The average American man is 5 feet 9 inches tall and weighs 196 pounds, according to the Centers for Disease Control and Prevention. That qualifies as “overweight” on the CDC’s body mass index charts. And if he puts on a mere 7 pounds, he’ll be officially “obese.”
But even at 203 pounds, a 5-foot-9 man is not too heavy to find life insurance — far from it. He’ll easily be able to find many life insurers that will sell him a policy.
What it takes to be declined
NerdWallet looked at the weight maximums for some of the nation’s biggest insurers to find the point where someone is considered too fat to buy life insurance. Each company has its own cutoff points, but we found that generally men and women of average weight would have to pack on more than 100 pounds before they would be unable to buy life insurance.
It’s only when the 5-foot-9 man hits about 329 pounds that he would be declined for life insurance by some carriers.
The average woman in the U.S. is 5 feet 4 inches tall and weighs 169 pounds — also officially overweight by CDC standards. Based on NerdWallet research, the average woman, depending on her overall health, could still qualify for the best rates at some companies.
She would have to reach 283 pounds before she would be turned down for life insurance by some companies.
How height and weight affect life insurance
Each life insurance company has its own “build chart,” which lists heights and the maximum allowable weights for each price class. Each 1-inch height increment has a different weight maximum. Agents use these charts to help figure out which rate their client will receive.
The best rates are typically called “preferred plus” rates and go to the people who are the healthiest and are within certain height/weight ranges.
Even people considered overweight can qualify for very good life insurance rates, assuming there are no other health problems to bump up the price. So don’t be alarmed by the CDC’s judgy BMI classifications: Men and women of average height and weight can still get “preferred” rates at many companies, despite being officially overweight.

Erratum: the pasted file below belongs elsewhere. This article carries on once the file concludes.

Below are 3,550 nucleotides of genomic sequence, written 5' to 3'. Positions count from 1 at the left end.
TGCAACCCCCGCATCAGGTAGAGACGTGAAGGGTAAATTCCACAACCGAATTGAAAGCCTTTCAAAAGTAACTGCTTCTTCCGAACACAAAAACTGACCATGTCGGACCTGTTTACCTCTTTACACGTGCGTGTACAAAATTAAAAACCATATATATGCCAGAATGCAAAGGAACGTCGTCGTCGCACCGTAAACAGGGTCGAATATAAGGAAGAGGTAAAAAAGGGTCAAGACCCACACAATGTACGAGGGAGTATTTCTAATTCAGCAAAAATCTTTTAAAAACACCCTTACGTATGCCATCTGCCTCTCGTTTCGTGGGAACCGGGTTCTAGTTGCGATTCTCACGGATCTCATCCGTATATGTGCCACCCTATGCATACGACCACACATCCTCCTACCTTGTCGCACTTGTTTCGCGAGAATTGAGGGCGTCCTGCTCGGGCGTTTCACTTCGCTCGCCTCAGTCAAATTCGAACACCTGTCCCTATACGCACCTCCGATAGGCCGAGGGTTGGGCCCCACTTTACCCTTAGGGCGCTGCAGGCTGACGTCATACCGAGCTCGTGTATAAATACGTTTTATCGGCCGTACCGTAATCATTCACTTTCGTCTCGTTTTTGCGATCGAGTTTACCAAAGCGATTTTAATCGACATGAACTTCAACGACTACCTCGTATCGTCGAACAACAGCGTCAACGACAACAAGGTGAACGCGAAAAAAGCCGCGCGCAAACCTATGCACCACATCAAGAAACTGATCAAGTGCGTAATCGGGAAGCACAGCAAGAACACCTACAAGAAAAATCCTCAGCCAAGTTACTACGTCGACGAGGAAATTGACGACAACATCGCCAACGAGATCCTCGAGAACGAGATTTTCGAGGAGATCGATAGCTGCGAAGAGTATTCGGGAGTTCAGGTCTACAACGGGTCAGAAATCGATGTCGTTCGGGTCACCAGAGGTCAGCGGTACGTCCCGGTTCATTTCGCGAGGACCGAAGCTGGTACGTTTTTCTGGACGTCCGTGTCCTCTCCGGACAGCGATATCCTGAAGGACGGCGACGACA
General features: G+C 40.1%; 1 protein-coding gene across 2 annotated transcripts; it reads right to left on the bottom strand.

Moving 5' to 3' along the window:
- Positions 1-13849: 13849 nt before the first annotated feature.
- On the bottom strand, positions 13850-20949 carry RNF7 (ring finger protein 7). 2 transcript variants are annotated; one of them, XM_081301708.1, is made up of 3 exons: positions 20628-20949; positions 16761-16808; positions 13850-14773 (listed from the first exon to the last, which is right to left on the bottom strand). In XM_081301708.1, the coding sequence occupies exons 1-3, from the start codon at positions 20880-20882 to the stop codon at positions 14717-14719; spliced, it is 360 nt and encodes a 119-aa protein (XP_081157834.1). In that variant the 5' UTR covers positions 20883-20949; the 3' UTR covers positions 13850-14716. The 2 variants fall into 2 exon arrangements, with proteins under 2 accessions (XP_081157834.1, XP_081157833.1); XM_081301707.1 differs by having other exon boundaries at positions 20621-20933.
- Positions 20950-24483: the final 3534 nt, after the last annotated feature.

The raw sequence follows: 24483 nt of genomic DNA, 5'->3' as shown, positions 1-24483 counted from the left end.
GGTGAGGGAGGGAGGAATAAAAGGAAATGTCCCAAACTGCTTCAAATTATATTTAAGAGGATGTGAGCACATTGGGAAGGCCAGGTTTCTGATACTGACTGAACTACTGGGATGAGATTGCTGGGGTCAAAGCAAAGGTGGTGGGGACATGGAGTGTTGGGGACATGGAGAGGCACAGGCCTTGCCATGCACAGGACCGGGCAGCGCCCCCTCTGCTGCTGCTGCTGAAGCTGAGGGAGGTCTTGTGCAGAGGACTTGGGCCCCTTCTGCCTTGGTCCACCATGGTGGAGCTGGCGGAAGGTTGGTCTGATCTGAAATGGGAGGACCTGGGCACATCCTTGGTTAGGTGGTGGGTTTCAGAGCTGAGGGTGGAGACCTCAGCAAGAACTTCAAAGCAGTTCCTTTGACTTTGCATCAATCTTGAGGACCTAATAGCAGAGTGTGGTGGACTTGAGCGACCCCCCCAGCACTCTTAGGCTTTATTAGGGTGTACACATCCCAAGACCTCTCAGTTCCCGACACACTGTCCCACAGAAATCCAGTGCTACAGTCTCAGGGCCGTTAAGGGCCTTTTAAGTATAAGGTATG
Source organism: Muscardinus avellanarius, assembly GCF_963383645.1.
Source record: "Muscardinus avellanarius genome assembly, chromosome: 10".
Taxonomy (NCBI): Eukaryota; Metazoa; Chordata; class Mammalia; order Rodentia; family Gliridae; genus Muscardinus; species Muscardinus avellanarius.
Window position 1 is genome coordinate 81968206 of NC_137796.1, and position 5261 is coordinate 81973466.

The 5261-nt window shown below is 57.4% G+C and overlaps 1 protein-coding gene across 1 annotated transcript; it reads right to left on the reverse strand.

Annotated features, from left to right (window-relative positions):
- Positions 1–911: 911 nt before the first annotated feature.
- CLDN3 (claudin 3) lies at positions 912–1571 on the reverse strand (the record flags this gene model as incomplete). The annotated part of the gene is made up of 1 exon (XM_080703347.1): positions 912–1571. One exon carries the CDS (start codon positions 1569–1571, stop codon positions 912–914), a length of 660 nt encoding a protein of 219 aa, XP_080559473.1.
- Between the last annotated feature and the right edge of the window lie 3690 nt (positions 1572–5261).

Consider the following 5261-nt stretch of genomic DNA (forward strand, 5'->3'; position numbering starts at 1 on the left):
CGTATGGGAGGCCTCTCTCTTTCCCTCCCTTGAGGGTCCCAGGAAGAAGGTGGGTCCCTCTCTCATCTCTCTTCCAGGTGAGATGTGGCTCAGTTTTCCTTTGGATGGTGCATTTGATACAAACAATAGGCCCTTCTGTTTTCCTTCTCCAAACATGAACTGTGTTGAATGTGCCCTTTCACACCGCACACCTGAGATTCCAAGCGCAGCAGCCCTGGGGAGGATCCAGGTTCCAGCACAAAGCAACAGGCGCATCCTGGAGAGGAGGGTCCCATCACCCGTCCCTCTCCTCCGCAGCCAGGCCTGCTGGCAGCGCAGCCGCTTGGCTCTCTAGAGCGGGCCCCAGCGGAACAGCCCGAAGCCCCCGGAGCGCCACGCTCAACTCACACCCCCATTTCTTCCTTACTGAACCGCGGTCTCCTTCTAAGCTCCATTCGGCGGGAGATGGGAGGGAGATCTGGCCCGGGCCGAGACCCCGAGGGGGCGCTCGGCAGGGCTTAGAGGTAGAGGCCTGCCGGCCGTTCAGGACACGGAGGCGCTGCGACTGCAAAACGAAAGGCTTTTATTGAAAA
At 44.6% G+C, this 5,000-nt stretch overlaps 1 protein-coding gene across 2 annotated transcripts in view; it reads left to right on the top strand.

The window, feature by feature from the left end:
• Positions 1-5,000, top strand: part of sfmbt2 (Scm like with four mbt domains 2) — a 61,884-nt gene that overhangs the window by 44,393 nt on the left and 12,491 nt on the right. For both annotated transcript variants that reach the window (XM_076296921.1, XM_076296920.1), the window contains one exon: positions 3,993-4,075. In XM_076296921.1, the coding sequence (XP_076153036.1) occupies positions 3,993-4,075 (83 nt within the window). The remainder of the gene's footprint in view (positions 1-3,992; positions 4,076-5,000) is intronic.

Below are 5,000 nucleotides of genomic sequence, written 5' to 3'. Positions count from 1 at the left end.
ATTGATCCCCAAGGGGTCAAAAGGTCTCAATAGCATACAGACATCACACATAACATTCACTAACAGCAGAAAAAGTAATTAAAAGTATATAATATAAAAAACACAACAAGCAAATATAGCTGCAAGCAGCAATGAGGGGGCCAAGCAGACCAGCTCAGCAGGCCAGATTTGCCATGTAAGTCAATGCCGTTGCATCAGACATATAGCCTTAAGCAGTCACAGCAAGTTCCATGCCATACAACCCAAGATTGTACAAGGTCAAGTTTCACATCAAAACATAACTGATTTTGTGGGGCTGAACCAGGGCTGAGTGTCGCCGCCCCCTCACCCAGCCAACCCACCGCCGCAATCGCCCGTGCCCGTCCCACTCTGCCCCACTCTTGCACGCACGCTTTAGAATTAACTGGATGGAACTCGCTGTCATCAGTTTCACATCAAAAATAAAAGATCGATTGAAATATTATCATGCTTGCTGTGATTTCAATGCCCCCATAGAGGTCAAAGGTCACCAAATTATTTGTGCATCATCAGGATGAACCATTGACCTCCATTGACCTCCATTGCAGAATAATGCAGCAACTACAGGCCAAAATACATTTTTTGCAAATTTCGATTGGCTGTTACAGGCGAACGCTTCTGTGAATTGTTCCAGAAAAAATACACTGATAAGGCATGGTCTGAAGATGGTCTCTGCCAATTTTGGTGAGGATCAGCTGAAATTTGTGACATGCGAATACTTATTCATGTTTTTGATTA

» COMPARE: Use NerdWallet’s life insurance comparison tool
You generally have to be extremely obese to be too fat to buy life insurance and face declines from multiple companies.
You could still get covered if you had access to group life insurance at work. Your health or weight aren’t considered when the employer pays for the coverage. This “free” insurance, though, is usually limited to one to two times your salary.
Be prepared to pay more
For individual coverage, extra pounds will lead to higher premiums. The reason is people who are too heavy tend to have lower life expectancy, based on insurance underwriting calculations.
NerdWallet looked at rates available through our life insurance comparison tool, and averaged the lowest four quotes. Here’s how it played out:
Men: Average prices for a 20-year, $500,000 term life policy assuming a 35-year-old, 5-foot-9 man at various weights:
Women: Average prices for a 20-year, $500,000 term life policy for a 35-year-old, 5-foot-4 woman at various weights.
How does the life insurer know your weight?
Life insurance applications ask for height and weight, and those numbers will be verified when you take your life insurance medical exam. But don’t plan to go on a crash diet to lose 20 pounds just before the exam to get a better price.
Life insurers can pull applicants’ medical records to look at previous weights, along with past and current medical conditions. How your weight is trending is more important than your weight at a single point.